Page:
U.S. manufacturing contracted for a third straight month in April while the number of workers claiming jobless benefits hit a four-year high and planned layoffs soared, according to data Thursday that showed the economy remained on shaky ground.
Other data showed that personal spending in March was stronger than expected -- a bit of good news in an economy that is largely fueled by consumer spending -- but inflation pressures increased.
The manufacturing news, released by the Institute for Supply Management, was marginally better than expected, though it was still the fourth time in five months that the index showed manufacturing contracting.
"It looks like we came in slightly above expectations, so this number is consistent with positive growth in the economy," said Michael Darda, chief economist at MKM Partners in Greenwich, Conn.
"This is a very sharp slowdown, and it's possible we'll have a recession, but if it doesn't happen in the next quarter, it won't happen. The idea that it is a deep and long collapse is just flatly incorrect. There's no evidence of that."
The Institute for Supply Management said its index of national factory activity was unchanged in April from March at 48.6. That was better than economists' median forecast for a result of 48.0, according to a Reuters poll, but still below the level of 50 that separates growth from contraction.
The institute's gauge of inflation was at its highest since May 2004, highlighting the dilemma of slow growth and strong price pressures facing the economy.
The number of workers remaining on jobless benefits jumped to a bigger-than-expected 3.019 million in the week that ended April 19, the Labor Department said. That was the highest level since April 2004.
Initial claims for jobless benefits increased more than expected to 380,000 in the week that ended April 26, from a slightly upwardly revised 345,000 the previous week.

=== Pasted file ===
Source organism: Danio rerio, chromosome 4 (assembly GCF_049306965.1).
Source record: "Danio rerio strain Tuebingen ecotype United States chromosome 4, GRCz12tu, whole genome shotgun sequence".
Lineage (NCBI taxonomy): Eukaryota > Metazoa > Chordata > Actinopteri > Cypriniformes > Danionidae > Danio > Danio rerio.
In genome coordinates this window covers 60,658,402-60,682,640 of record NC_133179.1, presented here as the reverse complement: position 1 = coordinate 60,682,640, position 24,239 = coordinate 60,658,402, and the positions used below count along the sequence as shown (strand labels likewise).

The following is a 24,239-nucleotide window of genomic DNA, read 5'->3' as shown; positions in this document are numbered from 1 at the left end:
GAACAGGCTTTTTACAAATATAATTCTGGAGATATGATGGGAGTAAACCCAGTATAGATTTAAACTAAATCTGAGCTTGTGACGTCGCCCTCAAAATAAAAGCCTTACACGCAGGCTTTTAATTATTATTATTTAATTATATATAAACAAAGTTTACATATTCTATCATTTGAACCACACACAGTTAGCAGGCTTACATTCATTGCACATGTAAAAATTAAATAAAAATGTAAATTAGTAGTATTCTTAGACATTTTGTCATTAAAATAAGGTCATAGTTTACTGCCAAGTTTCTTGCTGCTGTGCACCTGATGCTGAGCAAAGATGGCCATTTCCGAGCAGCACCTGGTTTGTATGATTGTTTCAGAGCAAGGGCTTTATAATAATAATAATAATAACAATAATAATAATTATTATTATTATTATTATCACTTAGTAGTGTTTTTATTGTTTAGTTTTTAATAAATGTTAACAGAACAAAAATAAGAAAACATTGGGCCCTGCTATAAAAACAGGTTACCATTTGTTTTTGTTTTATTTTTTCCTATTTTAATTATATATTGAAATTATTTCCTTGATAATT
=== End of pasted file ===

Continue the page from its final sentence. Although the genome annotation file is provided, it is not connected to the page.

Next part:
Adding to the gloomy job picture, a report from the Chicago-based outplacement firm Challenger, Gray & Christmas Inc. showed that planned job cuts by U.S. companies rose 68% in April from the previous month to a 19-month high.
U.S. construction spending fell a steeper-than-expected 1.1% in March after the previous month was revised sharply higher, a Commerce Department report showed, with private home building suffering a record decline.
A separate release from the Commerce Department showed that U.S. personal spending rose by 0.4% in March, twice as much as forecast, while a key inflation measure was up by a bit more than expected.
Economists polled by Reuters had forecast that personal spending would rise 0.2%, compared with a 0.1% gain the previous month as the U.S. housing crisis chilled economic activity and pinched consumers.
The Commerce Department said personal income was up 0.3% in March, slightly less than forecasts for a 0.4% rise and after a 0.5% February gain. But adjusted for inflation, income stagnated after increasing by 0.3% in February.
The overall personal consumption expenditures price index, which measures the price pressures faced by consumers, rose 0.3% in March from a 0.1% increase the month before.
Excluding volatile food and energy prices, the core price index, which is the Federal Reserve's preferred measure of inflation, was up 0.2% versus forecasts for a 0.1% rise. That followed a 0.1% gain in February.